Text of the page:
The National Health Service (NHS) of the United Kingdom has developed a fast and ecologically friendly way to deliver critical chemotherapy medications to distant communities with Skylift drones.
The NHS announced that it will begin testing the use of drones to deliver chemotherapy medications to patients in hard-to-reach areas.
Chemotherapy medications are typically delivered to remote villages by automobile, boat, or helicopter. These forms of transportation are generally slow, which can put pharmaceuticals with limited shelf life at risk.
They also emit considerable quantities of carbon. Meanwhile, Skylift drones can deliver life-saving medications to patients quickly while also assisting the NHS in its objective of being carbon-neutral.
The experiment will begin on the Isle of Wight, a two-mile-long island off England’s southern coast. Despite the island’s 150,000 inhabitants, chemo medicines must be imported from the mainland. This usually takes a four-hour trip involving “at least two car journeys and one hovercraft or ferry journey,” according to the NHS.
Skylift drones can transfer medications directly from the pharmacy at Portsmouth Hospitals University NHS TRUST to St Mary’s Hospital on the Isle of Wight in a fraction of the time.
Apian uses Skylift drones to deliver meds
To prepare for and conduct the study, the NHS has worked with Apian, a medical drone firm founded by former NHS staff. The testing includes Apian’s fully-electric drones, which were built by Skylift.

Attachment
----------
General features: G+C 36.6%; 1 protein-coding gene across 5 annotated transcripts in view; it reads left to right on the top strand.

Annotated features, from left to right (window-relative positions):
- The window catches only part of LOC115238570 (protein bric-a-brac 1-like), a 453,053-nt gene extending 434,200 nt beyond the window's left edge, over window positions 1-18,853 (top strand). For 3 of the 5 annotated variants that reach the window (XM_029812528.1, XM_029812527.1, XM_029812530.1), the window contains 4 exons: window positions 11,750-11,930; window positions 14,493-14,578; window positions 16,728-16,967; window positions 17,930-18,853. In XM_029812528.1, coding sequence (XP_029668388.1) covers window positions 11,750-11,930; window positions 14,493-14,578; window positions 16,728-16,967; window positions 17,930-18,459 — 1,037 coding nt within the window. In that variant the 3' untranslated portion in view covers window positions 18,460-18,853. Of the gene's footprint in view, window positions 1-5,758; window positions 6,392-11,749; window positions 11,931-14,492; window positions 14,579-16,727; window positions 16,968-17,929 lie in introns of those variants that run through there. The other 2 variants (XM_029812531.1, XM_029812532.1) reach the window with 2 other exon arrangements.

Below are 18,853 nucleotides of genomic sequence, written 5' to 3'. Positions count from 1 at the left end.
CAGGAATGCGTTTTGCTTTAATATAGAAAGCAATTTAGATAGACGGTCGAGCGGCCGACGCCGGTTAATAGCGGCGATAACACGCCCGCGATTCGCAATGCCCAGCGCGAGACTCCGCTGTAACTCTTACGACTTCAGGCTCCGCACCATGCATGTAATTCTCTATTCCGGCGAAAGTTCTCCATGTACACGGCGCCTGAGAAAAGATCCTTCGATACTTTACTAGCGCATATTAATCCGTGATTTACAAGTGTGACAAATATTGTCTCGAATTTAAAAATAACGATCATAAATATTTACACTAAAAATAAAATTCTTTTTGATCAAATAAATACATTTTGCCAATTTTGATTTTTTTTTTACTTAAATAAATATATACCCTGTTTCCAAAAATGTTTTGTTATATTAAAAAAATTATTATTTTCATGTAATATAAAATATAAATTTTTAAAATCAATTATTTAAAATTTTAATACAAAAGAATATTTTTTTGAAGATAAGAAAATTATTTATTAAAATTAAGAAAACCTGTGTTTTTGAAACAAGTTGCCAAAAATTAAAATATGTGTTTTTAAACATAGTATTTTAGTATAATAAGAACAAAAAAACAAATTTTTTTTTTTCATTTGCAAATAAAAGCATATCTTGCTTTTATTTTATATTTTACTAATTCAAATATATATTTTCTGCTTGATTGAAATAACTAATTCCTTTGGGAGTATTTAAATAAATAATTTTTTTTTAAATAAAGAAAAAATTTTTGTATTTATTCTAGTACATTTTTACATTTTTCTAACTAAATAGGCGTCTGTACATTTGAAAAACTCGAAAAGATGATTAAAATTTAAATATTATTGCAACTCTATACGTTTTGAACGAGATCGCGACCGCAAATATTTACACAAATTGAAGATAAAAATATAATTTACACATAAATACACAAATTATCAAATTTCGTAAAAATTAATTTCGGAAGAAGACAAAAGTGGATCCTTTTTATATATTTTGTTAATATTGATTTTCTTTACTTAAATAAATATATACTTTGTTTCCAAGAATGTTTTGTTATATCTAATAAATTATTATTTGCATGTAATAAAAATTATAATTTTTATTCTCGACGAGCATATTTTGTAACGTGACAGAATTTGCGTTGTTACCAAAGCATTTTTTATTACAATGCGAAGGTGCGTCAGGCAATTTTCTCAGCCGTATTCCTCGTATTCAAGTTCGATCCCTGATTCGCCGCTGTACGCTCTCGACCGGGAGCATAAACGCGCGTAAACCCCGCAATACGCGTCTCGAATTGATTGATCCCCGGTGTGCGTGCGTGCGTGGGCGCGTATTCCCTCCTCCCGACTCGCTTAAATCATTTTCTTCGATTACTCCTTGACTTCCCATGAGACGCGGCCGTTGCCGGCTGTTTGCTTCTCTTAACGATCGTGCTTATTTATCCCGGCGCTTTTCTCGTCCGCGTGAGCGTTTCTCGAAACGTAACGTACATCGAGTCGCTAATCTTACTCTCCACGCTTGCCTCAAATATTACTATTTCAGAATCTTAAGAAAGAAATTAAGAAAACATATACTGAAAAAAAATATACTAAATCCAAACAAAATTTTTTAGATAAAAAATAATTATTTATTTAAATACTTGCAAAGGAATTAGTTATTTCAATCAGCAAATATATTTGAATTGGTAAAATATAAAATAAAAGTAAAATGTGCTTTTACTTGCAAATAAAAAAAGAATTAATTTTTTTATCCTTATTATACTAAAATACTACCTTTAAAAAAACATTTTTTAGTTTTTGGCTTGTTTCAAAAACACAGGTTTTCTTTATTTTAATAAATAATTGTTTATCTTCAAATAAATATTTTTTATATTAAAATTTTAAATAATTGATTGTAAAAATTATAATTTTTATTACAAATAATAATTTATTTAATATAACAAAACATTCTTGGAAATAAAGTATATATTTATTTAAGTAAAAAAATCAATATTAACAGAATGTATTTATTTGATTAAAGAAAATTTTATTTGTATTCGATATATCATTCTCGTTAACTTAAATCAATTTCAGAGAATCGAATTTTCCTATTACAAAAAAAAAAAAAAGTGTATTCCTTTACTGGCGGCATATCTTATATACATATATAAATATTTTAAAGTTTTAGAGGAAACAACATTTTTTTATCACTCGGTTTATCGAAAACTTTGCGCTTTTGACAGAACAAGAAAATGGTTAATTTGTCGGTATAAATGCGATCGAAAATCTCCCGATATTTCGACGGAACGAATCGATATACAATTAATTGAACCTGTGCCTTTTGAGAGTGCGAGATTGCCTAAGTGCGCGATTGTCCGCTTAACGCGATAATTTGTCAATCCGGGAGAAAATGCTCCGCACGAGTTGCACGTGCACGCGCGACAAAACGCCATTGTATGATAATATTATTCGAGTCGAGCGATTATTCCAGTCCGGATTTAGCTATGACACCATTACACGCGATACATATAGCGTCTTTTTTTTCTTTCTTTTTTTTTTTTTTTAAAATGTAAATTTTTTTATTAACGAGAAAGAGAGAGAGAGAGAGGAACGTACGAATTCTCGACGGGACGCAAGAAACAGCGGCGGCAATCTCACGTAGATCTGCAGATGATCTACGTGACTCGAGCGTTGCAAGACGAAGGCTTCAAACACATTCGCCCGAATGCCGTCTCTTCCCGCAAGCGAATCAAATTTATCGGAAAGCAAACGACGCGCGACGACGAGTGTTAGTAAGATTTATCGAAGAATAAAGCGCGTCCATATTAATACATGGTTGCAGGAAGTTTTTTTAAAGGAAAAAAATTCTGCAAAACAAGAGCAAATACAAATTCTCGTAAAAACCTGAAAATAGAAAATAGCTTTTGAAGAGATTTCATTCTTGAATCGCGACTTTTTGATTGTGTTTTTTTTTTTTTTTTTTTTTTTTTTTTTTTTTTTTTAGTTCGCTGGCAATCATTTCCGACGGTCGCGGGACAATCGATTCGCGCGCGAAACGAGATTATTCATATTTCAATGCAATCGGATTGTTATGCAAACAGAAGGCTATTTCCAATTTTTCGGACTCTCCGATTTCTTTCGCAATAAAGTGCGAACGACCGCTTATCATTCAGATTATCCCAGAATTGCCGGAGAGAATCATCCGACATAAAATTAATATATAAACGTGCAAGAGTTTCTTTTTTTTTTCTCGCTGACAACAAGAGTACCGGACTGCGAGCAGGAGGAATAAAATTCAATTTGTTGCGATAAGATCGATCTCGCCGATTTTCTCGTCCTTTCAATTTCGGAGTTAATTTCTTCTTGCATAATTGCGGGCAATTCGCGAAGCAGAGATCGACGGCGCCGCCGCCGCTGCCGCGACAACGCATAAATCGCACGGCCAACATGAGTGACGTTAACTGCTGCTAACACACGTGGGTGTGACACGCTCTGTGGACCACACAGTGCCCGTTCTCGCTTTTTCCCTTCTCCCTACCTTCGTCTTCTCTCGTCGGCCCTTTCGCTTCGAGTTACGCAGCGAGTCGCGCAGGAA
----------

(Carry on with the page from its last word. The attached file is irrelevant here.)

The Skylift drones can fly for up to 1.5 hours on a single charge and achieve speeds of up to 100 miles per hour.
They’re also autonomous, but three qualified safety pilots will supervise each flight throughout the trial: one at the take-off location, one at the landing spot, and one at Apian’s control center, which is overseen by the UK Civil Aviation Authority.
“The Island has a long history of innovation,” said Darren Cattell, CEO of the Isle of Wight NHS Trust reportedly. “We are still at a relatively early stage but the use of drones to transport medical supplies is a concept that has radical and positive implications for both the NHS and for patients across the UK as well as the Isle of Wight.”
Despite the fact that the NHS and Apian conducted test flights without payloads last year, it hopes to begin genuine test deliveries as early as this month. If the test deliveries are successful, the NHS will expand them to Northumbria, an area in northern England.
You can read more stories about how drones are being used for good right here on DroneXL.
Photos courtesy of Apian and Skylift.
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